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I am trying to use subscripted variables as symbols and provide assumptions elegantly for them, e.g. in order to simplify logs, I'd like to have

Simplify[ Log[Subscript[x,1]^2] - Log[Subscript[x,2]^2], Assumptions -> Subscript[x,_] > 0]

be simplified to

Log[Subscript[x,1]^2 / Subscript[x,2]^2]

I am aware of the Notation package, but symbolizing any subscripted variable prevents me from pattern matching variable names. I am as well aware of the fact, that this is an incarnation of the same old story of "Don't put data in your variable names".

Apart from that it makes the output hard to read, I couldn't get

Simplify[Log[y[1]^2] - Log[y[2]^2], Assumptions -> y[_] > 0]

to make the desired simplification, either. Hence, putting the subscript as an extra parameter of a "function" fails as well.

What would be the elegant and formally correct way to implement the desired behaviour without enumerating the different variables as x1, x2, ... and having to explicitly state the assumption for every single variable in the game?

Scope: I have a whole lot of different masses in my calculation, hence I wanted to keep track of them by using subscripts. In the end, I'd like to give certain linear combinations of fundamental masses special names and have logarithms like the ones above simplified.

Thank you very much in advance!

Best Ben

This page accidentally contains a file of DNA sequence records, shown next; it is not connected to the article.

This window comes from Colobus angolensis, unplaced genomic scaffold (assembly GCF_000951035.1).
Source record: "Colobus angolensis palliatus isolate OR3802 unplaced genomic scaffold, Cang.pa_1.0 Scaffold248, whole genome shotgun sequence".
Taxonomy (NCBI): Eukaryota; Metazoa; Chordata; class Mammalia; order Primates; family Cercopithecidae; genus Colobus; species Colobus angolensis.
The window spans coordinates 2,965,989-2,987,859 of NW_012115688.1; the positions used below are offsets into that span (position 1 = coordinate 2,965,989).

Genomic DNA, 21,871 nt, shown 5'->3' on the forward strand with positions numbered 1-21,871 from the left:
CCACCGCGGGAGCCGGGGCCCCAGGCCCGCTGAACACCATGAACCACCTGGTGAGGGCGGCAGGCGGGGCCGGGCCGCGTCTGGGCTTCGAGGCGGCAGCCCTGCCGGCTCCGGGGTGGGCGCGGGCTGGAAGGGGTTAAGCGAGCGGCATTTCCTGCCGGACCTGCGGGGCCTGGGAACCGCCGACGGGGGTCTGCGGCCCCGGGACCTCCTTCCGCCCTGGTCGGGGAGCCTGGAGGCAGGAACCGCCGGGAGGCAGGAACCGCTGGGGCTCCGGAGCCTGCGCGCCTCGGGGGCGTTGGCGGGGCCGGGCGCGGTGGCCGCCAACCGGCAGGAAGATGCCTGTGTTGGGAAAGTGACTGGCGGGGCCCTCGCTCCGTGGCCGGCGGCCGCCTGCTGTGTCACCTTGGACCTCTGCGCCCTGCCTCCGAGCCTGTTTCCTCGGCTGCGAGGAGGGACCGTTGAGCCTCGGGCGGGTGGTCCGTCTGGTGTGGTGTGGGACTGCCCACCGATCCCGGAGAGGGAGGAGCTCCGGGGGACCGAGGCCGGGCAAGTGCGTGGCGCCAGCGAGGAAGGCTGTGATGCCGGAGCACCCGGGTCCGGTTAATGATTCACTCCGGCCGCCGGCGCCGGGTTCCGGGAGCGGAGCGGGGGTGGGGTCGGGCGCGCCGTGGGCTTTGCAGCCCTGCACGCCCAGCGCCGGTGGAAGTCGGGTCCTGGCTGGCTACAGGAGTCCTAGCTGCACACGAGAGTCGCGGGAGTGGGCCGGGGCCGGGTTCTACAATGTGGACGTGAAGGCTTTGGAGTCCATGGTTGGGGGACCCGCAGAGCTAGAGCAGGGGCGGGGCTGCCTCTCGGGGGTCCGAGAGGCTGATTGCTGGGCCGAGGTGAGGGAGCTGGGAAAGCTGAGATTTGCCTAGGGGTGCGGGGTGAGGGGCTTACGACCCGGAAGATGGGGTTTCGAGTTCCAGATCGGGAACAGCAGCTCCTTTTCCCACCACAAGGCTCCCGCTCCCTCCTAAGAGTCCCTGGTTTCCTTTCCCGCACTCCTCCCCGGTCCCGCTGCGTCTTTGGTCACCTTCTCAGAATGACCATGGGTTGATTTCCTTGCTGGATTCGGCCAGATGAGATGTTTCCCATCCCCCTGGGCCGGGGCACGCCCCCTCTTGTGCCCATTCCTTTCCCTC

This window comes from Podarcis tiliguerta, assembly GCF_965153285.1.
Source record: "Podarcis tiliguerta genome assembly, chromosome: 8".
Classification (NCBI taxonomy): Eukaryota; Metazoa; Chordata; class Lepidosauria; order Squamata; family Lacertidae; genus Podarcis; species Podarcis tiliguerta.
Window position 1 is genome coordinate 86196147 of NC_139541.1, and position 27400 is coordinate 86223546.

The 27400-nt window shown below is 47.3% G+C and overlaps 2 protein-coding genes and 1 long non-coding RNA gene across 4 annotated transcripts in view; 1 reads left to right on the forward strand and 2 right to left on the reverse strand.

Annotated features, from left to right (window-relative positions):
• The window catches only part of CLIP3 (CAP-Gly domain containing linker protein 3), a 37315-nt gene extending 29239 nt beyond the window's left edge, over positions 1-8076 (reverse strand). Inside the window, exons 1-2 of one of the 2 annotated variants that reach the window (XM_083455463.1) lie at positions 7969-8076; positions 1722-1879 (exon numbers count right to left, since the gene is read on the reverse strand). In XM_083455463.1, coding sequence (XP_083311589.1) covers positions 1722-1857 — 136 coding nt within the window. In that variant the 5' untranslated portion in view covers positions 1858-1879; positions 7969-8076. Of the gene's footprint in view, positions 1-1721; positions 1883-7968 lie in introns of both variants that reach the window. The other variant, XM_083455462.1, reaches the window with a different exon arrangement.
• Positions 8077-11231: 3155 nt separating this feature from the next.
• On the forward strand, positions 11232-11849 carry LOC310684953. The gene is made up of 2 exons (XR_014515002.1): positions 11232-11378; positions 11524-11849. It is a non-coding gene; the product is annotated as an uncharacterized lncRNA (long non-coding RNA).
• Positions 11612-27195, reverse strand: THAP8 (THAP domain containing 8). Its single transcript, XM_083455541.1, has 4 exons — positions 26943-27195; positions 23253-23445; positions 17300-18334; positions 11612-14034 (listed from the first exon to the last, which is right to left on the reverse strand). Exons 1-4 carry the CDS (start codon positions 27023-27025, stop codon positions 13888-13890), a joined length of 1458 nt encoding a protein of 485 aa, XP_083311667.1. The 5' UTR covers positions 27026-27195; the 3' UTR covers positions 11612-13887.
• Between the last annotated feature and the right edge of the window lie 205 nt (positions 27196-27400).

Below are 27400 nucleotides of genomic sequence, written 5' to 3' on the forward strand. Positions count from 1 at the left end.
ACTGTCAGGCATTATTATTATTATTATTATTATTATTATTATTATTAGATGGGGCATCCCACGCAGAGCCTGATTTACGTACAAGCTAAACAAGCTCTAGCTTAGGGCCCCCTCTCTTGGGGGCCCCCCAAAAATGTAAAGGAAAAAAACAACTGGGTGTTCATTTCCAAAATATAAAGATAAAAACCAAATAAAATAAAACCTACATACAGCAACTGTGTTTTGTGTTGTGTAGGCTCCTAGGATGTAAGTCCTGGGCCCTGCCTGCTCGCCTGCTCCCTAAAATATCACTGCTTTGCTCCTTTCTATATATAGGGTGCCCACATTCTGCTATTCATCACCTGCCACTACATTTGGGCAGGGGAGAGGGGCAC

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Sure! Sorry about that, fixed it in the original post. –  Ben Nov 21 '12 at 12:56
    
Simplify[Log[Subscript[x, 1]^2] + Log[Subscript[x, 2]^2], Table[Subscript[x, k] > 0, {k, 2}]] wouldn't be useful, then? –  J. M. Nov 21 '12 at 12:56
    
That works in the outlined example. Suppose I don't use numerical indices exclusively - that makes clear, this approach still is some kind of "brute force" method stating the assumption for every single variable. This might not be the way, subscripts are supposed to be used?! Thank you very much for that workable suggestion though, using numeric indices everything should thus work.. –  Ben Nov 21 '12 at 13:11
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1 Answer

up vote 3 down vote accepted

This raises the question of how to generate a list of assumptions for a set of variables that's defined only by a pattern, not as an explicit list. One way you could achieve that is to use your pattern Subscript[x,_] to generate an explicit list from the expression first, and then use the latter for the Assumptions in Simplify:

    Simplify[#, 
   Thread[Cases[#, Subscript[x, _], Infinity] > 0]] &[
 Log[Subscript[x, 1]^2] - Log[Subscript[x, 2]^2]]

$\log \left(\frac{x_1^2}{x_2^2}\right)$

This looks a little terse, so the cleaner thing would be to split it into two steps:

expr = Log[Subscript[x, 1]^2] - Log[Subscript[x, 2]^2];

Simplify[expr, Thread[Cases[expr, Subscript[x, _], Infinity] > 0]]

$\log \left(\frac{x_1^2}{x_2^2}\right)$

The Cases collects all the instances that match the pattern in your expression expr, and the Thread applies the (common) condition (being greater than zero) to all elements of the resulting list.

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Thank you very much! :) –  Ben Nov 22 '12 at 14:05
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